June 27, 1997
THE PEOPLE OF THE STATE OF ILLINOIS, PLAINTIFF-APPELLEE,
DAVID M. HALE, DEFENDANT-APPELLANT.
Appeal from the Circuit Court of the 10th Judicial Circuit, Tazewell County, Illinois. No. 94--CF--115. Honorable Robert Cashen, Judge Presiding.
Released for Publication July 30, 1997.
Present - Honorable Tom M. Lytton, Presiding Justice, Honorable William E. Holdridge, Justice, Honorable Kent Slater, Justice. Presiding Justice Lytton delivered the opinion of the court. Holdridge and Slater, JJ., concur.
The opinion of the court was delivered by: Lytton
PRESIDING JUSTICE LYTTON delivered the opinion of the court:
Defendant David M. Hale was convicted of armed violence, a Class X felony (720 ILCS 5/33A--2 (West 1994)). He was sentenced to a six-year prison term and a consecutive three-year period of probation. The sole issue on review is whether the court was authorized to impose probation. We reverse and remand for a new sentencing hearing.
Evidence at trial established that on March 27, 1994, defendant and his wife, Angie, engaged in a heated quarrel, during which defendant loaded a rifle and threatened to shoot anyone who came to remove their baby daughter. After a jury found defendant guilty of armed violence based on intimidation, the cause proceeded to sentencing. At the hearing, Angie testified that she still loved defendant and intended to stay with him and support him upon his release from prison. Testifying on his own behalf, the 27-year-old defendant stated that he regretted all of the events of March 27, 1994. He admitted that he had a juvenile record of criminality and said that he intended to pursue counseling to learn to control his temper.
Based on the testimony and the presentence investigation report, the court imposed a six-year term of imprisonment and a consecutive, three-year term of probation. The State joined in defendant's post-sentencing motion to vacate probation. However, the court noted its disagreement with the parties' interpretation of the sentencing statute and denied the motion. Defendant appeals from his sentence only.
ARGUMENT(S) AND ANALYSIS
Defendant contends that subsection 5--5--3(c)(2) of the Unified Code of Corrections (the Code) (730 ILCS 5/5--5--3(c)(2) (West 1994)), which applies to Class X sentences, precludes a sentence of probation. The State agrees that 5--5--3(c)(2) prohibits sentencing a Class X offender to probation alone, but argues that the statute does not restrict the court's authority to impose a period of probation consecutive to imprisonment. See People v. Williams, 284 Ill. App. 3d 681, 672 N.E.2d 907, 220 Ill. Dec. 90 (1996), pet. for leave to appeal allowed No. 82333.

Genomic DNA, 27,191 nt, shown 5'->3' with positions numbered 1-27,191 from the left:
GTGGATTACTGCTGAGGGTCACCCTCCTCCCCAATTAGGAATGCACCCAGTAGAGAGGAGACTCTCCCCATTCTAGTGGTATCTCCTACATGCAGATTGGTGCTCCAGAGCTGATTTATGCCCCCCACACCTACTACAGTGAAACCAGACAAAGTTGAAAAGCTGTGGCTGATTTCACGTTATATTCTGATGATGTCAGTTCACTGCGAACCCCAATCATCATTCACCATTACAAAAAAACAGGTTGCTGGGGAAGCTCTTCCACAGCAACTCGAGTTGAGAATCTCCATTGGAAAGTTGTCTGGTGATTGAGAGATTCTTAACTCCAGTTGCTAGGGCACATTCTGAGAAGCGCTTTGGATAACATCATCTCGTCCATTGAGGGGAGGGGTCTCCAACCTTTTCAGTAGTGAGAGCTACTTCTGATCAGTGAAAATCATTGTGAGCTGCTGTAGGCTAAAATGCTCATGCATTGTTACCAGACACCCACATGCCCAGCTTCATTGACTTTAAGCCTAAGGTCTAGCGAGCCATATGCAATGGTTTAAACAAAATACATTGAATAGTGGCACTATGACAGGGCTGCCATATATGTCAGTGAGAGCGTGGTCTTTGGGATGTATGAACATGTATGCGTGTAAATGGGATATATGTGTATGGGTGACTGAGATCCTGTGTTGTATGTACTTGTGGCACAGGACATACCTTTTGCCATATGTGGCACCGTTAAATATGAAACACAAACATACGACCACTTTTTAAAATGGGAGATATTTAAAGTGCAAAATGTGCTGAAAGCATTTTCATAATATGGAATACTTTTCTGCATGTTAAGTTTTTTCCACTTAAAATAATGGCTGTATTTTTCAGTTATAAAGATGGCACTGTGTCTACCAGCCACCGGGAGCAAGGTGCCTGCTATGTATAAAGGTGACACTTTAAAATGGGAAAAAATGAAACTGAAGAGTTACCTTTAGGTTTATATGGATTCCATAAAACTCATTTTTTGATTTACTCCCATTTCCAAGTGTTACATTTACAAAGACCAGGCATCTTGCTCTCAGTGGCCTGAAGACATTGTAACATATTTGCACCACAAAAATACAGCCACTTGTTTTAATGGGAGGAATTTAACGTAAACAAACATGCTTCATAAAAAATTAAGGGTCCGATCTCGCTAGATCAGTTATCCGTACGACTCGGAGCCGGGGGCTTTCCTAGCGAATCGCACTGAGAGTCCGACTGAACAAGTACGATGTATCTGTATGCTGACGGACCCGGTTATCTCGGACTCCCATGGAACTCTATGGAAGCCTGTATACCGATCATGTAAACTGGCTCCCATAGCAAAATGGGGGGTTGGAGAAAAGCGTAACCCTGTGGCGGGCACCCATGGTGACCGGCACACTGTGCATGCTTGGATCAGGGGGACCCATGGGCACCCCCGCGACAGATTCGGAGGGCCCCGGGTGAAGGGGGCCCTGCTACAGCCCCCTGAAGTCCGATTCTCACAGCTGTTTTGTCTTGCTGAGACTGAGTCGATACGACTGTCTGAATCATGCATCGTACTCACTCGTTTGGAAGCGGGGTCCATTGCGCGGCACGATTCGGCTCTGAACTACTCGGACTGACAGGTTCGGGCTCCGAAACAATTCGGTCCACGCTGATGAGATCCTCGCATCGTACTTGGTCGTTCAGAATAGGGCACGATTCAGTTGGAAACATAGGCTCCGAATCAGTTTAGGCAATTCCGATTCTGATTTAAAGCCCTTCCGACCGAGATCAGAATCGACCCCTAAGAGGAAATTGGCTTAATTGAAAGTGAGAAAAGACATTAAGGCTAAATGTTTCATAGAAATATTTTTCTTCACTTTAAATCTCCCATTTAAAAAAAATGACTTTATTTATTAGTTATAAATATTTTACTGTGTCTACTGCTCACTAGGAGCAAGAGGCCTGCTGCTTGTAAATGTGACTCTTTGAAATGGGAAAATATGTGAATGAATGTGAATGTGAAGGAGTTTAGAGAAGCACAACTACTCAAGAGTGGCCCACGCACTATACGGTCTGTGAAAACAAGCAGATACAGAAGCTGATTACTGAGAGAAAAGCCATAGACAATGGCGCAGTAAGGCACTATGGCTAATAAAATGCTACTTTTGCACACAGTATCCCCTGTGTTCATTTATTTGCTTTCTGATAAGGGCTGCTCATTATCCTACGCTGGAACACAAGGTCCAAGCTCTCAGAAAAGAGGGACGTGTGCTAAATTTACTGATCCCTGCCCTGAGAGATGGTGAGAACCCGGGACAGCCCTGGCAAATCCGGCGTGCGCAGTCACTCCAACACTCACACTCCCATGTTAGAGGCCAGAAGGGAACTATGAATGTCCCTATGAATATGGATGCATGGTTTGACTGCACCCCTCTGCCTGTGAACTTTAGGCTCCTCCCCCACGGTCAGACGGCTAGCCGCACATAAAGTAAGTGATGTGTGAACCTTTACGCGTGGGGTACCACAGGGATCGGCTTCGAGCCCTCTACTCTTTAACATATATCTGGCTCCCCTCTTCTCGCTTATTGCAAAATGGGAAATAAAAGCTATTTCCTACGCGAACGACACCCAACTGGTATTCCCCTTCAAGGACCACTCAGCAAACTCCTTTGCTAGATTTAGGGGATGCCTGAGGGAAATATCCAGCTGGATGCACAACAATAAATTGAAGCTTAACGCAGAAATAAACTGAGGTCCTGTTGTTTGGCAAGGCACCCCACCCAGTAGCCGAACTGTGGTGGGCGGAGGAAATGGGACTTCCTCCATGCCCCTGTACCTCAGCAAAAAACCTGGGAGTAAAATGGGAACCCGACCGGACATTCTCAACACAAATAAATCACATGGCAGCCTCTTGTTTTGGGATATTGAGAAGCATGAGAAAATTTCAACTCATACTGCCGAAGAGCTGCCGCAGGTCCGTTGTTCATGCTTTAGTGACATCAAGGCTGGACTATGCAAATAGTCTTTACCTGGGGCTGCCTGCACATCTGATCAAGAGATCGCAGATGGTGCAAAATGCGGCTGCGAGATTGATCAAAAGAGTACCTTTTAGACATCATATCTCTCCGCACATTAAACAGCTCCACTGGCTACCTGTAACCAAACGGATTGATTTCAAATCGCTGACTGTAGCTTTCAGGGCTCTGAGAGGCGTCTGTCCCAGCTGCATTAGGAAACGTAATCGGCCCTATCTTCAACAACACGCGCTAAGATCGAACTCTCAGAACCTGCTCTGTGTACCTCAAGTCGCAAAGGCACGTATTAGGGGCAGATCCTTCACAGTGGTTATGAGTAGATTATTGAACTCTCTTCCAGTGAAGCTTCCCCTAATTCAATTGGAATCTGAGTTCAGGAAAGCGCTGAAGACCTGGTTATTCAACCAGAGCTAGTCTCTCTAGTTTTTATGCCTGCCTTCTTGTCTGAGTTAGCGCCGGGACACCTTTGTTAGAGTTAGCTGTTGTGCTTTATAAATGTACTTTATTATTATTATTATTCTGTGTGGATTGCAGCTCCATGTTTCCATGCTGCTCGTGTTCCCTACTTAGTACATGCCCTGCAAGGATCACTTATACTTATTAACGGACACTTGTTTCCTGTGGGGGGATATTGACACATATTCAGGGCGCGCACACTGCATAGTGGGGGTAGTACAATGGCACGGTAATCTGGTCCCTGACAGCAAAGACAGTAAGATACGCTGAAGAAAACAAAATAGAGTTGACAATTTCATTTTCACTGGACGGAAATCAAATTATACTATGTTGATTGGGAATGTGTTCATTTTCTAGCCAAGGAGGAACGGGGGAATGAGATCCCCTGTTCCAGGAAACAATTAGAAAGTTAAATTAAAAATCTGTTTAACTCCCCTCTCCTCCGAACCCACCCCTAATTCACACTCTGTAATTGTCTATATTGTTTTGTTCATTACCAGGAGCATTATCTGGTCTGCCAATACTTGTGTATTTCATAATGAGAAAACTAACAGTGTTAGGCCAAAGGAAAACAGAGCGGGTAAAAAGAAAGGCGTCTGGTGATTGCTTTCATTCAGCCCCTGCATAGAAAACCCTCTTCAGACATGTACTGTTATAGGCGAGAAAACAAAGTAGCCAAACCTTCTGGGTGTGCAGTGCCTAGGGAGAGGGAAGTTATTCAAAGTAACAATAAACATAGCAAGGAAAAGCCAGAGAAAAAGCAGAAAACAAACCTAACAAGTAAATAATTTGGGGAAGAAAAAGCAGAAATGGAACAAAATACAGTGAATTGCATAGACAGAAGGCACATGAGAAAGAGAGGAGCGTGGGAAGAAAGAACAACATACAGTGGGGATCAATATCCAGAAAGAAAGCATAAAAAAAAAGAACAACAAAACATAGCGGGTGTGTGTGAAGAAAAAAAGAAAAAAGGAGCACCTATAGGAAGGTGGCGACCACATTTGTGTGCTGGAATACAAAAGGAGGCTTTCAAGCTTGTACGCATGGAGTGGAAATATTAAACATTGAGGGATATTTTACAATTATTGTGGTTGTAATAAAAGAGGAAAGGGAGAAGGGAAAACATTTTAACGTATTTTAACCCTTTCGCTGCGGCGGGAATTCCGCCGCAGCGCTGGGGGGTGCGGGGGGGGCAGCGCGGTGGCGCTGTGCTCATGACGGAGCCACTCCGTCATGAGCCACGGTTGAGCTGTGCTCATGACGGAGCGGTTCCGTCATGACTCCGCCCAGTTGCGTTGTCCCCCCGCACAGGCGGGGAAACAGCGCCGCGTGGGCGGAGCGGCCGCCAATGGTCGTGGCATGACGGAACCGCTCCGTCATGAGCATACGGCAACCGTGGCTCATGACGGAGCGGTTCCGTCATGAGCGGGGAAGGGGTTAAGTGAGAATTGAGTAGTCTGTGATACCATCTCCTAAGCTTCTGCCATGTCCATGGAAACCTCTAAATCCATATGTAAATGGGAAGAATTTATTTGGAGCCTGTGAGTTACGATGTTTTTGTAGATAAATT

We begin our analysis with an overview of the statutory sentencing scheme. Section 5--5--3 of the Code provides:
"(a) Every person convicted of an offense shall be sentenced as provided in this Section.
(b) The following options shall be appropriate dispositions, alone or in combination, for all felonies and misdemeanors other than those identified in subsection (c) of this Section:
(1) A period of probation.
(4) A term of imprisonment.
(c)(2) A period of probation, a term of periodic imprisonment or conditional discharge shall not be imposed for the following offenses. The court shall sentence the offender to not less than the minimum term of imprisonment set forth in this Code for the following offenses, and may order a fine or restitution or both in conjunction with such term of imprisonment:
(C) A Class X felony." (Emphasis added.) 730 ILCS 5/5--5--3 (West 1994).
Neither party has directed this court's attention to a case in which a combination of probation and imprisonment was imposed for a Class X felony, and our independent research reveals none.
The State, however, urges us to extend our holding in People v. Williams, 284 Ill. App. 3d 681, 672 N.E.2d 907, 220 Ill. Dec. 90 (1996). In Williams, the core question before us was not whether probation was an authorized disposition, but whether it could be imposed consecutive to imprisonment for a single offense of retail theft. We noted that subsection 5--5--3(b) authorized a sentence of probation combined with imprisonment. Williams, 284 Ill. App. 3d at 683, 672 N.E.2d at 908. Relying on our supreme court's opinion in People v. Wendt, 163 Ill. 2d 346, 645 N.E.2d 179, 206 Ill. Dec. 174 (1994), we ruled that imprisonment followed by a period of probation was a permissible disposition for the Class 3 offense. Williams, 284 Ill. App. 3d at 684, 672 N.E.2d at 909.
By contrast, the Class X offense at issue in this case is one of several non-probationable offenses which the legislature expressly exempted from the sentencing dispositions authorized by subsection 5--5--3(b). See 730 ILCS 5/5--5--3(c)(2)(C) (West 1994). For these offenses, subsection 5--5--3(c)(2) expressly prohibits probation and permits the sentencing court to impose imprisonment alone or in combination only with a fine or restitution, or both. The language of the statute is clear and unambiguous. Therefore, for purposes of the offenses listed in subsection 5--5--3(c), we hold that the trial court lacks authority to impose probation in combination with imprisonment, consecutively or otherwise.
We recognize that the sentencing judge in this case attempted to fashion a sentence that would fairly address this particular defendant's situation. Unfortunately, the result was an illegal sentence. See People v. Woolsey, 278 Ill. App. 3d 708, 663 N.E.2d 763, 215 Ill. Dec. 520 (1996). Accordingly, we must vacate defendant's sentence and remand for a new sentencing hearing.
Sentence vacated and remanded.
HOLDRIDGE and SLATER, JJ., concur.
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